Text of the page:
It has been suggested, though not conclusively proven, that increasing dopaminergic as well as serotonergic activity may be relevant to medication-based treatment of depression. (1)
Like all SSRI drugs, Zoloft can produce certain side effects and adverse effects that may be experienced when withdrawing from the drug. Below we will present information on these topics and others that appear to be some of the most common questions and searches done on the drug.
As previously mentioned, Zoloft (sertraline) is a drug used to treat adult MDD (major depressive disorder). The Black Box warning on the drug’s packaging contains warnings which indicat the drug should not be prescribed to anyone under the age of 25, due to known increase of suicidality. There is an exception for patients under the age of 25 who have been diagnosed with OCD (obsessive compulsive disorder).
There are several other adult-only uses for the drug in a clinical or treatment setting, which include:
Zoloft is a brand name for the generic drug sertraline, or sertraline hydrochloride. In the UK sertraline was sold under the trade name of “Lustral” in the 1980’s. In the US sertraline and Zoloft are available by prescription only.
There is a wide range of commonly experienced side effects on Zoloft. Women in particular should be aware that any drug ingested during child-bearing years may have liabilities should she become pregnant. There have been studies done to explore the risks of pregnancy which link certain birth injuries where mothers were prescribed SSRI drugs. (2) Always speak to your physician if you are or could become pregnant and are considering starting an SSRI prescription.
Zoloft was given a “C” rating, by the FDA, meaning the drug causes harm when tested on animals but no human testing has been done, so the drug remains legal to prescribe to pregnant women. In June 2015, however, the alphabet rating system was replaced by the “PLLR” rating system, or what is known as the Pregnancy and Lactation Labeling Final Rule. The FDA has been noncommittal in labeling pregnancy risks on SSRI packaging, despite studies that show increased (3-5%) risk of birth defects.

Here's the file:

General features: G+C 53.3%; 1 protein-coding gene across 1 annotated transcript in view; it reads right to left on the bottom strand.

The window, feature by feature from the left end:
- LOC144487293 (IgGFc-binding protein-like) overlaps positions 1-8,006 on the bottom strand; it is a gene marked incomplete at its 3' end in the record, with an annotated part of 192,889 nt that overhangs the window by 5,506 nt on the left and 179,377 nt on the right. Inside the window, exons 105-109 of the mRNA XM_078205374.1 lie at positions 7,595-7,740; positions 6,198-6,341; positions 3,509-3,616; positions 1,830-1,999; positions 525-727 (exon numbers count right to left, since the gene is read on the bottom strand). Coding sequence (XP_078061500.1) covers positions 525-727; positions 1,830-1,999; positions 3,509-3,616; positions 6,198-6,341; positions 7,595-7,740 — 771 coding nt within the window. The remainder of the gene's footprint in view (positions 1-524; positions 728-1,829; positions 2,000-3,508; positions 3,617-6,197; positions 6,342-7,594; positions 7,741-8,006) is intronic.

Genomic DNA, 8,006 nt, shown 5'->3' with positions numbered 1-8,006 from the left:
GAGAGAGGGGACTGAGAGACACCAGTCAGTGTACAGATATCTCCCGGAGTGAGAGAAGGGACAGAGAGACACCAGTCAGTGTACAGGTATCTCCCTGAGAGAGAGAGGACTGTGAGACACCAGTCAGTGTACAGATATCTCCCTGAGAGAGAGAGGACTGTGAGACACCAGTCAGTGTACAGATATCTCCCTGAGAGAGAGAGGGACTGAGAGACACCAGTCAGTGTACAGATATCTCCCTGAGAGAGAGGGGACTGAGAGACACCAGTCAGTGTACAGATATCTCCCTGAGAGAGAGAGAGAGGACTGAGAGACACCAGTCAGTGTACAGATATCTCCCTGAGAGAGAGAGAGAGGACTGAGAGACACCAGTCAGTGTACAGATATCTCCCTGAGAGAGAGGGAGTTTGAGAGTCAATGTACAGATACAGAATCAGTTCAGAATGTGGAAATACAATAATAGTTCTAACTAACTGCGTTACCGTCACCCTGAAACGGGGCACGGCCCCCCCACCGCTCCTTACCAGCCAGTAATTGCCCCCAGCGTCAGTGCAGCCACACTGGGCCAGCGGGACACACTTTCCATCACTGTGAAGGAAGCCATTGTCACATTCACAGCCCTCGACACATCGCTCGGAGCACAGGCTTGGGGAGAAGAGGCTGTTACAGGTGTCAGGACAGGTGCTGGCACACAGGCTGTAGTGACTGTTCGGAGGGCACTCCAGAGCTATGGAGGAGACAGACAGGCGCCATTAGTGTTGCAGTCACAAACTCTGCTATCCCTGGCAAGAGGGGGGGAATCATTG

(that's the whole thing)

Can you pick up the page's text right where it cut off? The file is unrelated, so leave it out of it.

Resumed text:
Nonetheless, there are certain adverse conditions in infants whose mothers took Zoloft which are documented and publicly available,(3) that would be recommended reading before starting or stopping a prescription to an SSRI drug while pregnant, lactating, or planning a pregnancy. Some reported and documented birth defects and injuries include:
Generally, SSRI’s can have an emotional deadening effect, sometimes described as a “zombie-like” feeling. Clinical studies call this as SSRI-induced-indifference. (9) While such emotional masking can provide a temporary measure of relief, there may be other drug-free treatments that may be more appropriate, less risky, and more permanent.
A person may experience no side effects at all, where another person may experience one or multiple adverse symptoms when taking sertraline. Symptoms can range from mild to moderate to severe, and the most severe may require immediate medical intervention.
Here are some of the known side effects of Zoloft (sertraline):
This list is not a complete list. Be sure and speak to your prescribing physician if you are experiencing any discomforts or unusual feelings while taking sertraline.
One of the most commonly reported discomforts while coming off SSRI medications is termed brain zaps, described as feelings of electric shock passing through the brain/head/neck.